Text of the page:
The Random Number Generator spit out #18, so we'll be voting on that page of the frankenset binder (#s 154-162) this week -- let's meet the hopefuls.



1998 Ultra #154 Jaime Navarro

Still my favorite throwbacks.



2015 Topps Pro Debut #155 Jhoan Urena

Minor league fun. 



2017 Stadium Club #156 Lucas Duda

I feel like this would be a good opening frame for a horror movie. 



2016 Topps Update #US157 Jameson Taillon

A rare coach cameo on a modern baseball card. 



1991 Topps #158 Jose Uribe

Turning two at Wrigley (with a guest appearance from Ryno!). 



2015 Topps Update #US159 Darren O'Day

A fitting card considering we're hours away from this year's Midsummer Classic -- though I must confess I'm not even 100 percent sure which one of these dudes is Darren O'Day (second from right, I think?). 



1993 Upper Deck #160 John Burkett

Autographs and throwbacks, all rolled into one beautiful baseball card. 



2017 Stadium Club #161 Tyler Glasnow

White Sox throwbacks may remain my favorites, but these are high on the list too.



 2014 Topps #162 Josmil Pinto

Smiles, smiles everywhere.

That's it for this week's page. The polls are now on the sidebar -- and don't forget to help break last week's four-way tie!

Happy voting!

Friday, July 5, 2019

Flea market stereotypes


I imagine those of you who have never seen a flea market, or know about them very vaguely, probably have some stereotypes as to what they look like.

Well, I'm here to tell you that those stereotypes are...probably right. At least partly. Yes, there are numerous vendors trying to hock used baby toys and expired food. Yes, there are shirtless men with farmer's tans everywhere. And yes, there are, of course, people who think their unspectacular junk is worth a mint. I'm sure this last phenomenon applies to other flea market minutiae, but I can say from experience that I've seen it a lot with cards. By now, I fancy myself good at being able to weed out those mistaken souls. Or so I thought.

One vendor I stumbled across this past Sunday had a small box of commons and a large box of various relics and graded cards at his table -- with an inventory like that, I thought he'd have at least a decent handle on what his stuff was worth. Nope. When I asked how much he wanted for four cards from his commons box (all '02 Stadium Club base) and a couple other inserts (quarter box material, at best), he replied Eight dollars. When I said no, he said: Tell you what, I'll give 'em to you for five bucks. Still a hard no, dude.

I will say that, whether out of exasperation or genuine kindness, he eventually let me have the four Stadium Club commons I picked out for free.




Which reminds me, the flea market is also a good breeding ground for another pet peeve of mine: unpriced stuff.

I suppose there's no one to blame but myself when I decide to dig through cards that aren't priced. But I really don't think it's asking too much for people to slap prices on their items. Takes two minutes. Perhaps one reason I endured the aforementioned eight-dollar fiasco was because I'd actually gotten a good deal on other unpriced cardboard earlier in the day.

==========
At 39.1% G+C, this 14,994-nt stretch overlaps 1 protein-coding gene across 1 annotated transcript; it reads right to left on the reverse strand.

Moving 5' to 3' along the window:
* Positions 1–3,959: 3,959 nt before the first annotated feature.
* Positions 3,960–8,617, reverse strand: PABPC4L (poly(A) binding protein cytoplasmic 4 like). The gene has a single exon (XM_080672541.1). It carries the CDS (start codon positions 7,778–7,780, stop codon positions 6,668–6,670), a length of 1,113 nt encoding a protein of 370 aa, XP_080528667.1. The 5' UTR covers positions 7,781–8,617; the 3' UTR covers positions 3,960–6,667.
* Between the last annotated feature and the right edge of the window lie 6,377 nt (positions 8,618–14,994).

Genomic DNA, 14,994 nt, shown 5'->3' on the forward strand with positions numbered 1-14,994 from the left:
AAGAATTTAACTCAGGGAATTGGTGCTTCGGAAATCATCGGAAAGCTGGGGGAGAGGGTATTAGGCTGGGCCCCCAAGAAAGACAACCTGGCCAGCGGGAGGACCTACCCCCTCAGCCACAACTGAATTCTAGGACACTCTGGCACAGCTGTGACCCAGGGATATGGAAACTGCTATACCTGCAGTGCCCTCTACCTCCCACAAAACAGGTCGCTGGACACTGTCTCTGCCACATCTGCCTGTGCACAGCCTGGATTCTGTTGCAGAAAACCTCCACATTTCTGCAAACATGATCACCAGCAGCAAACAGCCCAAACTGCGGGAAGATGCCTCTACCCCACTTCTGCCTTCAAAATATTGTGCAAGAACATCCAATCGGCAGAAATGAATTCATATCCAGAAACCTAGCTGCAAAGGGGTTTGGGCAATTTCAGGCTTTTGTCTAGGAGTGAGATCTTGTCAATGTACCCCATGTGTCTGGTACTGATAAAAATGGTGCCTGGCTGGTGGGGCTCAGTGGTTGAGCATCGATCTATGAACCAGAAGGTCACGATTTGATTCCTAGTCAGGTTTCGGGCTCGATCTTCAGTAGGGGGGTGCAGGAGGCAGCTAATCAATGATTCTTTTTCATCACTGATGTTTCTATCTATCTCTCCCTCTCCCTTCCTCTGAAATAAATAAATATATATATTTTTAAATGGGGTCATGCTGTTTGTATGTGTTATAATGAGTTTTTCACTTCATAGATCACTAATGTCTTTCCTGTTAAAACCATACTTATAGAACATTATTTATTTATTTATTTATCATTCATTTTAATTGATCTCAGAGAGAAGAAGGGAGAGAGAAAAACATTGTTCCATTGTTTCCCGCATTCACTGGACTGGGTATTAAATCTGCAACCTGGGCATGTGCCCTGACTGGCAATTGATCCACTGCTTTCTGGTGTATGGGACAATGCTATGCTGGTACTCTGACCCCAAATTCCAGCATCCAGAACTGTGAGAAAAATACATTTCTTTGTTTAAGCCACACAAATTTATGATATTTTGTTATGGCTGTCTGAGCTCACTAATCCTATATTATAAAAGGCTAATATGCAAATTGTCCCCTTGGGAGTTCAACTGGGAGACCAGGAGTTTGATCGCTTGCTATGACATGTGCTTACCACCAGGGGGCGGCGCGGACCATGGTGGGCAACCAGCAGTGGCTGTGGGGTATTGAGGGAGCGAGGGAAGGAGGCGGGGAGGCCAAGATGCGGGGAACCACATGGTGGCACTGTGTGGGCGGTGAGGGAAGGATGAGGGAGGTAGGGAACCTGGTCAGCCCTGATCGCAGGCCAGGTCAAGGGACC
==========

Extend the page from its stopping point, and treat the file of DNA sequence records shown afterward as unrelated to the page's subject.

A large man with a thick Eastern European accent said Give me two dollars when I asked him for a price on the stack of about 25-30 vintage Topps and '80s Fleer I'd picked from his table -- sold!




I saw a lot of people with cards during this past flea market trip, but only a small fraction of them had anything I actually wanted.

One vendor had a couple very intriguing tubs filled with unopened packs. They weren't quite priced to move -- I paid $9 for an assortment of six or seven of them -- but they did feature a whole mess of sets I never thought I'd find unopened packs of in a million years.

Heck, I don't think I've seen a pack of 2004 Upper Deck Vintage or 2005 Donruss since...well, 2004 or 2005.




Another affable vendor I've seen a few times in the past had a couple small snap cases of Cubs cards for a quarter a pop -- nice to score a few Cubs from both my adulthood and my youth here.




While, yes, many of those negative stereotypes are indeed true, I'm also here to report that there are few places I'd rather spend a Sunday afternoon than the flea market -- all these years later, it remains responsible for a large chunk of my collection.

My main regular vendor was in attendance again this time around, and I scored a quartet of these fun Collect-A-Books oddballs from his 4/$1 box (which, in a novel concept, he had actually priced!).




More from the 4/$1 box, including a supreme bat rack shot I somehow didn't own and a fine upgrade for the miscut '81 Kellogg's Yount that previously occupied my Brewers binder (the only miscut Kellogg's card I've ever seen, actually).




My regular vendor's cheap boxes are hallowed ground for beat-up vintage.

Though I've picked through much of his discount oldies during past trips, he always manages to sprinkle in a few new gems -- hard to beat a pair of '67 rookies (Sal Bando!) for a quarter.




With its aisles and aisles of items centered so much around the nostalgic past, the flea market seems like the one place I shouldn't be finding latest-and-greatest baseball cards.

But alas, another new vendor I found had some of the just-released Series 2 scattered around a couple boxes -- these two were (again) unpriced, but I ended up getting them as throw-ins to the large purchase I eventually unearthed at his table.




One box had a monstrous stack of intact '81 Topps Scratch-off panels -- quite a treat since I don't have a whole lot of singles from this oddball set (and I've never even seen a whole panel of 'em).

At first, I decided to pick and choose which ones I wanted, but after a while I decided to ask how much the dude wanted for the whole lot.




He replied: Ten dollars, and that's how I got all 83(!) of these panels for close to a dime a piece.

If that's not a point for the flea market, I don't know what is.




I easily had ten bucks' worth of fun (and then some) separating and tearing out the singles I needed -- I mean, here's three major ones for three top-tier player collections of mine, all on the same panel --but as the set is only 108 cards deep, I'm left with a whole lot of doubles (and triples, and quadruples, and so on) and several intact panels left over if anyone wants any.

I'm happy to spread the wealth around, if for no other reason than to convince you that the flea market can, despite its flaws and stereotypes, be a magical place.